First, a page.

5.0282 Response Summary: C.E./B.C.E. (1/58)

Elaine Brennan & Allen Renear (EDITORS@BROWNVM.BITNET)
Thu, 15 Aug 1991 16:05:55 EDT

Humanist Discussion Group, Vol. 5, No. 0282. Thursday, 15 Aug 1991.

(1) Date: Thu, 15 Aug 91 13:01:04 CDT (58 lines)
From: Dennis Baron <baron@ux1.cso.uiuc.edu>
Subject: C.E./B.C.E.

(1) --------------------------------------------------------------------
Date: Thu, 15 Aug 91 13:01:04 CDT
From: Dennis Baron <baron@ux1.cso.uiuc.edu>
Subject: C.E./B.C.E.

I have received several responses from lexicographers on the
history and definition of these abbreviations. Having promised
earlier to pass these along, here goes:
>From the _OED_: "It is unfortunate that the expression `common
era' has escaped explicit definition in the _OED_" (does this
mean the definition is so obvious only a fool would ask for it?
if so, why do dictionaries bother to define the cardinal and
ordinal numbers so extensively?) In any case, _OED_ goes on
to cite an 1881 instance of BCE and an 1886 instance of CE,
as well as an 1825 use of C.AE. for `Christian Era.' Dr.
J.H. Marshall, Senior Assistant Editor of the New Shorter OED,
adds, "It is notable that all the sources are works of Jewish
history, and I suspect that CE for Christian Era was an initial
move away from the more overtly `partisan' AD. In fact, we have
very few examples of `common era' or of the abbreviations CE and
BCE, all from recent books on the history of non-Christian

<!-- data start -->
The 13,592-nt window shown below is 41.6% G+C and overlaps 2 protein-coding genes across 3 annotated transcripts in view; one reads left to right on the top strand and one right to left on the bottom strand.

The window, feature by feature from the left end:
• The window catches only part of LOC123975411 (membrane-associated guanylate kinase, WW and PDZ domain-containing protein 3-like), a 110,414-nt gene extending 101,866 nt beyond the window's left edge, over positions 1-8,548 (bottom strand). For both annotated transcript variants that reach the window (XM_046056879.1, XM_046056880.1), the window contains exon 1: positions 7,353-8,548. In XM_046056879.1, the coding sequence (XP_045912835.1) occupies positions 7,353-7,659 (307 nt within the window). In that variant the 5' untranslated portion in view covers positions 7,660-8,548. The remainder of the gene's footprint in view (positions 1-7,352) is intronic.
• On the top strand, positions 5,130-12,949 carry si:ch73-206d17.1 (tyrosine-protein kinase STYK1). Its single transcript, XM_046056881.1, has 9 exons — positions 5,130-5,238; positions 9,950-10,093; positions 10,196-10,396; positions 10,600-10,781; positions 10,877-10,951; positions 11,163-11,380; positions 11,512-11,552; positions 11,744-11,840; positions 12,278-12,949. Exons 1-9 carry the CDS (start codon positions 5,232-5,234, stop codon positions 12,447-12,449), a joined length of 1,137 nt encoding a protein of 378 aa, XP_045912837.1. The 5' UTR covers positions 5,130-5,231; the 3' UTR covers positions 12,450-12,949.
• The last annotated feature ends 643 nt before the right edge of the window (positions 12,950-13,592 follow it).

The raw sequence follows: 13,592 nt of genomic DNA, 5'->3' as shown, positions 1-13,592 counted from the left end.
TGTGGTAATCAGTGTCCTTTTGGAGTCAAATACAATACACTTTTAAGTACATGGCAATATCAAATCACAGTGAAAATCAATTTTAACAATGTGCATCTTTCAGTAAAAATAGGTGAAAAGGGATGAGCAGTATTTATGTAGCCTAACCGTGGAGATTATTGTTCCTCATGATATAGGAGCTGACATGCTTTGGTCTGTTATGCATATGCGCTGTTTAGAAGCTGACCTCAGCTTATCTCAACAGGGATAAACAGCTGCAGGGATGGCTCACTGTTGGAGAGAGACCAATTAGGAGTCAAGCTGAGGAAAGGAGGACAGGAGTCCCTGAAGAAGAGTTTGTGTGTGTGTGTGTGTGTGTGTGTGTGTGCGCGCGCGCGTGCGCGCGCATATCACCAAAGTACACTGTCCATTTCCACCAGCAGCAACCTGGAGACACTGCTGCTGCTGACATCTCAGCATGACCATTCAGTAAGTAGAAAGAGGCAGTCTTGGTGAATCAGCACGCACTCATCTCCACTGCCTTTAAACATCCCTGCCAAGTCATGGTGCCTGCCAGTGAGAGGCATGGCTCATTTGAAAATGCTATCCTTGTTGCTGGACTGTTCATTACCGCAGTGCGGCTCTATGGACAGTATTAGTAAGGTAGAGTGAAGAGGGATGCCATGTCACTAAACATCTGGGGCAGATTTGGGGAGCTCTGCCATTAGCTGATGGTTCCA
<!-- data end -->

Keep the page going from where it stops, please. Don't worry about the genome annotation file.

religions or cultures (including Judaism and Sikhism). They
seem still to be used only in contexts where AD and BC would be
particularly incongruous, or by authors particularly reluctant
to use the Christian term."

Kathleen M. Doherty of Merriam-Webster Inc. writes there is very
little definitive information about these abbreviations. Both
Christian Era and Common Era are available expansions of C.E. and
have been since at least the 1909 _Webster's New International
Dictionary_. "C.E. common era seems to have become more widespread
especially in books dealing with theology over the last ten to
fifteen years."

It's disappointing not to find a smoking lexicographical gun, a
text (early 19c seems likely) where the author says "I'm going
to coin CE/BCE because . . . " (where the reasons are something
like a) I'm not a Christian, or b) I don't believe in using Latin
when native words will do, or c) A.D. just presents too many usage
problems--does it go before or after, how do you use it with a
century or a range of dates? or d) I know how hard it is to deal
with abbreviations in dictionaries.

Anyway, this is probably all more than the initial poser of this
query wanted to know, and less.

debaron@uiuc.edu            ____________              217-333-2392
                           |:~~~~~~~~~~:|        fax: 217-333-4321
Dennis Baron               |:          :|
Dept. of English           |:    db    :|
Univ. of Illinois          |:          :|
608 S. Wright St.          |:==========:|
608 S. Wright St.          |:==========:|
Urbana IL 61801             \\ """"""""  \
                             \\ """"""""  \